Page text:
Warren officials, workers looking at ways to eliminate budget deficit


By Ed Runyan

The mayor says the city has ‘lost all its manufacturing base.’

WARREN — The message shared with city employees in recent days was that additional job losses in the private sector and rising insurance costs have produced another $1.6 million budget deficit.

Now, city officials will meet with workers a second time to discuss and negotiate what to do about it.

“Everything’s on the table,” Mayor Michael O’Brien said of the additional cuts that will be needed in the coming weeks to reduce spending for the third time since December.

Among those options are reductions in pay and benefits and additional layoffs, he said.

Auditor David Griffing showed city council’s Finance Committee the same overhead presentation Tuesday that he gave workers, showing not only the reasons for the most recent deficit, but also the adjustments that were made in December and February, and a projection for another $2.8 million shortfall in 2010.

“We’re trying to keep them [workers] up to date, Griffing said.

Though rumors have begun to circulate around the city a second time on the number of jobs that might be lost or the type of givebacks the city would demand, O’Brien and Griffing said no decision has been made.

“It depends on what happens with the unions,” O’Brien said.

The mayor acknowledged a reduction in pay and benefits is the method being used across the country to cope with the economic downturn, but he said he doesn’t know if that is how the latest deficit will be eliminated.

Council members agreed with Griffing that the deficit must be eliminated sooner rather than later.

On March 1, Griffing learned the city’s self-insured health-care plan through Anthem Blue Cross Blue Shield will rise $1 million in 2009, a 21.5 percent increase over 2008. Of that amount, $500,000 will have to come from the city’s general fund. The other $500,000 will come from departments that pay their own insurance costs.

Griffing said he was estimating that health care would increase 8 percent as in recent years. A spike in claims appears to be responsible for the increased cost, Griffing said.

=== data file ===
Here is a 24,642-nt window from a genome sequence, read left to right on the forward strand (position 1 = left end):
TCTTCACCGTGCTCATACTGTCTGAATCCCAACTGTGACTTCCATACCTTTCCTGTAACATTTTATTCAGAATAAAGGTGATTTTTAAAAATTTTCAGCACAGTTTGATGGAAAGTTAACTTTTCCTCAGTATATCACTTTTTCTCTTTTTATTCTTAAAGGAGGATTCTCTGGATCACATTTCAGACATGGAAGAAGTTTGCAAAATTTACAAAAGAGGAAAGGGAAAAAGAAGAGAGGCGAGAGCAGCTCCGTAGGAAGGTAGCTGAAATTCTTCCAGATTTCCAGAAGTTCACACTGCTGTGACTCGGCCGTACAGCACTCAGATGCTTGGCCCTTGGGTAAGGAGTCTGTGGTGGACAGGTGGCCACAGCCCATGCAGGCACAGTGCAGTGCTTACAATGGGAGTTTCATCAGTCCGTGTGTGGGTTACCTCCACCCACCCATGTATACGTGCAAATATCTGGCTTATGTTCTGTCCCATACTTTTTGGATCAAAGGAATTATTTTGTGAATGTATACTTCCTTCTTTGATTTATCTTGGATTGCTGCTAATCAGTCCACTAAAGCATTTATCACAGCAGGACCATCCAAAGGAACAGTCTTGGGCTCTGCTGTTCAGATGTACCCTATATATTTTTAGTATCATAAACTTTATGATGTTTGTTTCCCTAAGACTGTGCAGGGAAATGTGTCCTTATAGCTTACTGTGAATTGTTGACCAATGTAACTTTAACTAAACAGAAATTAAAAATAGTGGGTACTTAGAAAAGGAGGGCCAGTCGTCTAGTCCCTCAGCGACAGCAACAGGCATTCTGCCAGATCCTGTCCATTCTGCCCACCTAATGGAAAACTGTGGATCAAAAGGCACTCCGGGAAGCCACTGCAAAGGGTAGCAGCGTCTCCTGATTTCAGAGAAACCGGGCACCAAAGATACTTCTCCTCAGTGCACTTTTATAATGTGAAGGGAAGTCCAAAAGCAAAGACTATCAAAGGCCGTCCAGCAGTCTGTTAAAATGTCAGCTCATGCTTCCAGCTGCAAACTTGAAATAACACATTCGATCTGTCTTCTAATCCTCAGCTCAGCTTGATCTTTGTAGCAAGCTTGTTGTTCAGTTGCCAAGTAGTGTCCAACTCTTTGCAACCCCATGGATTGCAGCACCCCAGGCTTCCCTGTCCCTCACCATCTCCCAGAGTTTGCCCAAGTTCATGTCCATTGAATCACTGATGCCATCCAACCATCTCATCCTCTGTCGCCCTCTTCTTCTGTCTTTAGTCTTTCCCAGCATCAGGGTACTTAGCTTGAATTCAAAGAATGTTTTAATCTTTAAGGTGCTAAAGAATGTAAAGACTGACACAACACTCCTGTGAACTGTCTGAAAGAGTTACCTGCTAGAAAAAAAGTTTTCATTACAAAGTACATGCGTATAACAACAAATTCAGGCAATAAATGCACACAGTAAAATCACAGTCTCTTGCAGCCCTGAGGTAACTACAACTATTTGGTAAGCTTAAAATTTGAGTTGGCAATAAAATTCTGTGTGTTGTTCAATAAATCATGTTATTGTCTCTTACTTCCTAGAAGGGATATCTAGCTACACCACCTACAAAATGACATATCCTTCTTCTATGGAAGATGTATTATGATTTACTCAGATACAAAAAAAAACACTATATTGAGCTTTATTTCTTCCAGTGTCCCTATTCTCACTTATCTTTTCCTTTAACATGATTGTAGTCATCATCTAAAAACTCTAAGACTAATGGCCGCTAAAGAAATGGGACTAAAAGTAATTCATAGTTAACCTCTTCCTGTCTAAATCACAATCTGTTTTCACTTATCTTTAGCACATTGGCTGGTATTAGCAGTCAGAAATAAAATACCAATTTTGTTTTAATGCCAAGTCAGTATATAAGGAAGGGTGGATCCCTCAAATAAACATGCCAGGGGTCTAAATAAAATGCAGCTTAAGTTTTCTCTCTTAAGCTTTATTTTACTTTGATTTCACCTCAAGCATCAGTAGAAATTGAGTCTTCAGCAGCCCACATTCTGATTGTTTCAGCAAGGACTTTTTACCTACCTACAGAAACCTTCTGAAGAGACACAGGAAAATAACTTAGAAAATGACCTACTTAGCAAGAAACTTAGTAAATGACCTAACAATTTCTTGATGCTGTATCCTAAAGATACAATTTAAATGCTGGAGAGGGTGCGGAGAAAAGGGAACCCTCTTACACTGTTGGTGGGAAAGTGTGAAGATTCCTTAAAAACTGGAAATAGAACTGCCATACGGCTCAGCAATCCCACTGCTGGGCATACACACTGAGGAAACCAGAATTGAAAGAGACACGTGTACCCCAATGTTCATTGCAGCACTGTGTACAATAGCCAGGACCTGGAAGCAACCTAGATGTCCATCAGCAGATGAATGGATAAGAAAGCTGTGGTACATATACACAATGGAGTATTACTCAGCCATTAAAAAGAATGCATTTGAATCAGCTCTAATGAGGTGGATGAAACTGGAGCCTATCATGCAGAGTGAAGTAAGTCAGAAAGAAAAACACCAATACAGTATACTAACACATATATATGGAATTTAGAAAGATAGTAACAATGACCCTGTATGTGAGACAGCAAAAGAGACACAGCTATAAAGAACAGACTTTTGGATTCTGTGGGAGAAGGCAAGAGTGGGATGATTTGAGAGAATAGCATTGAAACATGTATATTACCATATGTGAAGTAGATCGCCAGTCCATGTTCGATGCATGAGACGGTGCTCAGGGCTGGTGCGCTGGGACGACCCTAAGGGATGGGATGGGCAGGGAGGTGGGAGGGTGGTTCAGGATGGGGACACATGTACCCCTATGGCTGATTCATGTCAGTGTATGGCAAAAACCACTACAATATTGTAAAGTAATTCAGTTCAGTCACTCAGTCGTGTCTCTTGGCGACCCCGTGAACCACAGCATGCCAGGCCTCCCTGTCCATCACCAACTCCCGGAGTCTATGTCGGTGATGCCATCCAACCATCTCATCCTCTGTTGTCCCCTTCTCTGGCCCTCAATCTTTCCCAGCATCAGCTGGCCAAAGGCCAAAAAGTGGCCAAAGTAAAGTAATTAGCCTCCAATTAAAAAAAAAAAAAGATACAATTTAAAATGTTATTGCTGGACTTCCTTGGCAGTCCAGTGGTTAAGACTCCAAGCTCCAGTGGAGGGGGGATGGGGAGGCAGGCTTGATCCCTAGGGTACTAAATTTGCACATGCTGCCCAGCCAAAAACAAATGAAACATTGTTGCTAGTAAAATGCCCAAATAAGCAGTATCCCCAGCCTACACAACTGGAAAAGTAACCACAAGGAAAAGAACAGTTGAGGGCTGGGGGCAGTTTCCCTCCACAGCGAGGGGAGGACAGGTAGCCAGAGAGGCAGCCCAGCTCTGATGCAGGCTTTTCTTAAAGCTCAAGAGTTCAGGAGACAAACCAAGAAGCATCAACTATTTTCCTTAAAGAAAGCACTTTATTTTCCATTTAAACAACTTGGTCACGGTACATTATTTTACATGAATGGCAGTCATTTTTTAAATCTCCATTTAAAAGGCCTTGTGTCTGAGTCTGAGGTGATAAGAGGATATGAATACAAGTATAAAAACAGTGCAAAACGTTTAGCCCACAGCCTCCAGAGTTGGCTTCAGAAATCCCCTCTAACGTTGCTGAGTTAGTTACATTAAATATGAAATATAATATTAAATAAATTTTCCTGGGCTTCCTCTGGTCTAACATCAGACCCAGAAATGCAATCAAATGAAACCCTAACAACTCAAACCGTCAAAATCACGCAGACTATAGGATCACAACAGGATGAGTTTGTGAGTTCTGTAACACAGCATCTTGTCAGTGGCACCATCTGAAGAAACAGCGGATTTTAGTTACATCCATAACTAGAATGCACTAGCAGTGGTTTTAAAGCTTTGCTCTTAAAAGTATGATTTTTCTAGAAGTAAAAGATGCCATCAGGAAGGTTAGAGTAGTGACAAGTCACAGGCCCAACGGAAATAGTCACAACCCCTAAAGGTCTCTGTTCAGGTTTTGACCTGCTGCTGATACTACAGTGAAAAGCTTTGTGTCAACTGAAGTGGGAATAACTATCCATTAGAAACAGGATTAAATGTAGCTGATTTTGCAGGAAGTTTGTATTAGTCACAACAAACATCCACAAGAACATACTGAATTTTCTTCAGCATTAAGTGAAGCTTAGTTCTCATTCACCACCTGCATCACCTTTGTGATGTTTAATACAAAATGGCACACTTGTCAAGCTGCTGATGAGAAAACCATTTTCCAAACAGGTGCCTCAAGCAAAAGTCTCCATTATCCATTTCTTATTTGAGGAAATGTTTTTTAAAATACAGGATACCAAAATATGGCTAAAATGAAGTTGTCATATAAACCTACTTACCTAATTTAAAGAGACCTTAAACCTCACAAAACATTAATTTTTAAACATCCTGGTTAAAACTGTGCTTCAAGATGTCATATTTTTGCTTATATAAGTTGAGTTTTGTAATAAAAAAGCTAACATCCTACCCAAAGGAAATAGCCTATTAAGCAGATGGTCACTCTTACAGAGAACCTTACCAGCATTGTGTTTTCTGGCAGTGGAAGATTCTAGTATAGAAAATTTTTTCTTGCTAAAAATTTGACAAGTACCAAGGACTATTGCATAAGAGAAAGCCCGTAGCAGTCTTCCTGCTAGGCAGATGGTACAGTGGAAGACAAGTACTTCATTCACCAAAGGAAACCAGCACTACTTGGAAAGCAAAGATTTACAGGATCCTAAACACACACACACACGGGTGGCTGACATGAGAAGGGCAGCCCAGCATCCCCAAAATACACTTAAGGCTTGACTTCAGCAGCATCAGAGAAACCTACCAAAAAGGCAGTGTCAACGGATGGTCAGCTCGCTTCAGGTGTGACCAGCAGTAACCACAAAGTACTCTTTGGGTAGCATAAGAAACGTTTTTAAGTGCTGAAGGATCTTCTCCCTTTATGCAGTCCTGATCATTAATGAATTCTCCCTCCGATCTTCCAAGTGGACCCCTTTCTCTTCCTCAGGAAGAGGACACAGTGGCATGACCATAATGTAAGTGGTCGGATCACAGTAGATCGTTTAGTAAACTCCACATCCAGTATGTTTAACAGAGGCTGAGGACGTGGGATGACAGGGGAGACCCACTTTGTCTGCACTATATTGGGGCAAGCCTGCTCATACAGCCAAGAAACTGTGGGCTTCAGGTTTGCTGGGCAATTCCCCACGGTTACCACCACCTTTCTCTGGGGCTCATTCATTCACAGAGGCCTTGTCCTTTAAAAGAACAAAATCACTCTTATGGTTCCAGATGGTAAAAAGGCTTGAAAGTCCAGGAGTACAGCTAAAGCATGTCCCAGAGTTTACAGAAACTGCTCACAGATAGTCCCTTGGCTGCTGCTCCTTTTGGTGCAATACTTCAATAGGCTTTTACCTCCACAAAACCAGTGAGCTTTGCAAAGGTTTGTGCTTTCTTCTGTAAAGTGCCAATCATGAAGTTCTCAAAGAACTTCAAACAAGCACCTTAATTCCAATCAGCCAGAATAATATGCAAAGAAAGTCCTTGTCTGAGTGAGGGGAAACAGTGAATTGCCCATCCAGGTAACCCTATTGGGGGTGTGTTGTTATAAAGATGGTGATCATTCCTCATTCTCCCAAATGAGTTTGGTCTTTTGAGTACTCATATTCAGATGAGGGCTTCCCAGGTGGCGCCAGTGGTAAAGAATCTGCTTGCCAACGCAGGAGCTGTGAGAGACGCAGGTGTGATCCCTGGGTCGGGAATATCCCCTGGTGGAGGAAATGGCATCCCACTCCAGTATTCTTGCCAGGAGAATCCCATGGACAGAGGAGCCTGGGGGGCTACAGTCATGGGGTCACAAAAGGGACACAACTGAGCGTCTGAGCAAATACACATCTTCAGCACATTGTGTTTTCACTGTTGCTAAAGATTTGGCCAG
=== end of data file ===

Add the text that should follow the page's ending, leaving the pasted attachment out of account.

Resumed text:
Added to the health-care increase is another $1.1 million drop in city income tax receipts resulting from additional layoffs at the Severstal steel mill, Delphi Packard, General Electric, Thomas Steel, Leeds and Concord Steel, Griffing said.

O’Brien says the city’s once-powerful manufacturing facilities have nearly come to a halt.

“We’ve lost all of our manufacturing base,” the mayor said.

The most recent forecast of 2009 revenue — $26.5 million — is the second revision since council approved its 2009 budget in December.

It anticipated revenues of $28.7 million then, but a drop in interest rates and additional job losses caused council to revise its revenue projection to $27.6 million in February.

Federal stimulus money could help the city bring back laid-off employees or keep some employees on the job, Griffing said, but it’s still too soon to tell when that assistance may become available or how much it will provide.

The city laid off 20 police officers, 11 firefighters and eight other city employees effective Jan. 1 as part of its $1.2 million in cuts.

In February, the city administration eliminated another $1 million by renegotiating its Trumbull County Jail contract downward by $211,000 and cutting $550,000 across departments, among other cost-cutting moves.

It increased revenue by $350,000 by getting $100,000 from Warren Municipal Court as well as from other funding streams.

runyan@vindy.com

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